Judges at the Court of Appeals say there is adequate evidence to support an allegation that in 2008, Rod Blagojevich agreed to sign a bill benefiting the Illinois racing industry in exchange for a bribe.
The ruling did not come in Blagojevich’s actual appeal, which is currently before the court. Rather, it was in an ongoing case, between several casinos and John Johnston, the owner of Balmoral Racecourse.
That suit was previously dismissed by a lower court. But the 7th Circuit Court of Appeals reinstated it this week, saying the casinos should be allowed to prove their claim.
At issue is an allegation that Blagojevich maneuvered to receive a $100,000 campaign contribution in exchange for his signature on a bill which designated 3 percent of casino revenues for the state’s beleaguered racing industry.
“We conclude that there was enough to survive summary judgment on the claim that the governor agreed to sign the ’08 Act, in exchange for a bribe,” the judges wrote. “A reasonable juror could conclude that the race tracks agreed to pay $100,000 to Blagojevich’s campaign fund in exchange for his signature…”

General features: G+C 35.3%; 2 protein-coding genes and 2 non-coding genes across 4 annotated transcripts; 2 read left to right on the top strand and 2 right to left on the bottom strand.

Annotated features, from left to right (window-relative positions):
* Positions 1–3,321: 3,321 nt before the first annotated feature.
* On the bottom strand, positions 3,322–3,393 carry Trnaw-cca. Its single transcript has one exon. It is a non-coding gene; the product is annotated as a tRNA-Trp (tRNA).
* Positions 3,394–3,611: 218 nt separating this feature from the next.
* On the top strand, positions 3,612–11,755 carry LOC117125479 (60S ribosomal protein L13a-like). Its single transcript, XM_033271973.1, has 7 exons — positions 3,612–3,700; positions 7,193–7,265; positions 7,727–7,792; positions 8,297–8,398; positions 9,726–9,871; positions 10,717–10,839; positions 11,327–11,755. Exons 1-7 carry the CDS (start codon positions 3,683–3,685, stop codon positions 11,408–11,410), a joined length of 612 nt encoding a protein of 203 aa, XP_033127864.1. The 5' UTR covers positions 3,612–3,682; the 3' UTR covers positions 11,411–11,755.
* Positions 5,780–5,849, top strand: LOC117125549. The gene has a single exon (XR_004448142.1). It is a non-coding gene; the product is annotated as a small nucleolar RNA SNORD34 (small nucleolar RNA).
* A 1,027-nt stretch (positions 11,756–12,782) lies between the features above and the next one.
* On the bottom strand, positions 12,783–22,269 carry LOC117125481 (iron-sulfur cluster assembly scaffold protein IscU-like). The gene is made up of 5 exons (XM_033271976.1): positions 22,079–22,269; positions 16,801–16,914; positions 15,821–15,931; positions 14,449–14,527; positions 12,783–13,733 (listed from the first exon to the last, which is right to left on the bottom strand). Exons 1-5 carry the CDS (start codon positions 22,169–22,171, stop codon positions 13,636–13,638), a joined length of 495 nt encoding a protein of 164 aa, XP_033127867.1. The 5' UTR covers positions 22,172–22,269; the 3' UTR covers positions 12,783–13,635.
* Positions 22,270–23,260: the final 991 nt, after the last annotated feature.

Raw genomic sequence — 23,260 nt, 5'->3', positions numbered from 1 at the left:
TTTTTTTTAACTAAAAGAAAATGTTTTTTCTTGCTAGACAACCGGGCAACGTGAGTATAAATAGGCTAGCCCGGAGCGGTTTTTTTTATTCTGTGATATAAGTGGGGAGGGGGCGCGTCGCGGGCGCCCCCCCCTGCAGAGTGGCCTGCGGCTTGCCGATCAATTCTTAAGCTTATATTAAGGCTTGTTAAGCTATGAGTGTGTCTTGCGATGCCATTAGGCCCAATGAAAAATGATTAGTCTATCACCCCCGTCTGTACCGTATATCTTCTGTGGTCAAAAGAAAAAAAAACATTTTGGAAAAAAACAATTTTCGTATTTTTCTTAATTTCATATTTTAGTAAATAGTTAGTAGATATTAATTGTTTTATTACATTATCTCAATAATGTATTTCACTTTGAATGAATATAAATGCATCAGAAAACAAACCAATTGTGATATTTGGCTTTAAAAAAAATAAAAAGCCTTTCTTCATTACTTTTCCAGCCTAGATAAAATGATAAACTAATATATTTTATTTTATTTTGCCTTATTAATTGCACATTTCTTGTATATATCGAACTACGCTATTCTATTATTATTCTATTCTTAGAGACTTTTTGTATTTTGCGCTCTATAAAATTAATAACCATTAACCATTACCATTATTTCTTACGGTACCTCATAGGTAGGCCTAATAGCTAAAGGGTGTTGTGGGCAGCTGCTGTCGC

During the former governor’s second trial, jurors heard undercover tapes, where Johnston told former Blagojevich aide Lon Monk how badly he needed the bill signed.
“How much is it a day that you’re losing right now by him not signing it?” Monk asked.
“Our group is nine thousand a day,” Johnston replied.
The very next day, Blagojevich was heard on the FBI wire, discussing strategy with Monk about the best way to secure the Johnston donation.
“You could just say, ‘He could sign the bill right after the first of the year,’ I think you just say that,” Blagojevich said. “’He’s going to sign all his bills, he’s doing all his bills,’ right?”
“No,” Monk replied, “I want to go with him without crossing the line and say, ‘Give us the f***ing money! Give us the money, and one has nothing to do with the other!”
The court noted that despite his promise, Johnston never actually delivered the money, and Blagojevich signed the bill after his arrest, which came just a few days after the taped conversations. The ruling notes that “Johnston signed an immunity agreement which represented that he ‘may have information relevant to the [Blagojevich] investigation,’ and acknowledged ‘that such information may tend to incriminate [himself].’”
Blagojevich and his attorneys always insisted that the racing bill and campaign contribution were never linked, and that the discussions taped by the FBI were merely strategy sessions on how best to make sure the two events were separated to avoid the appearance of impropriety.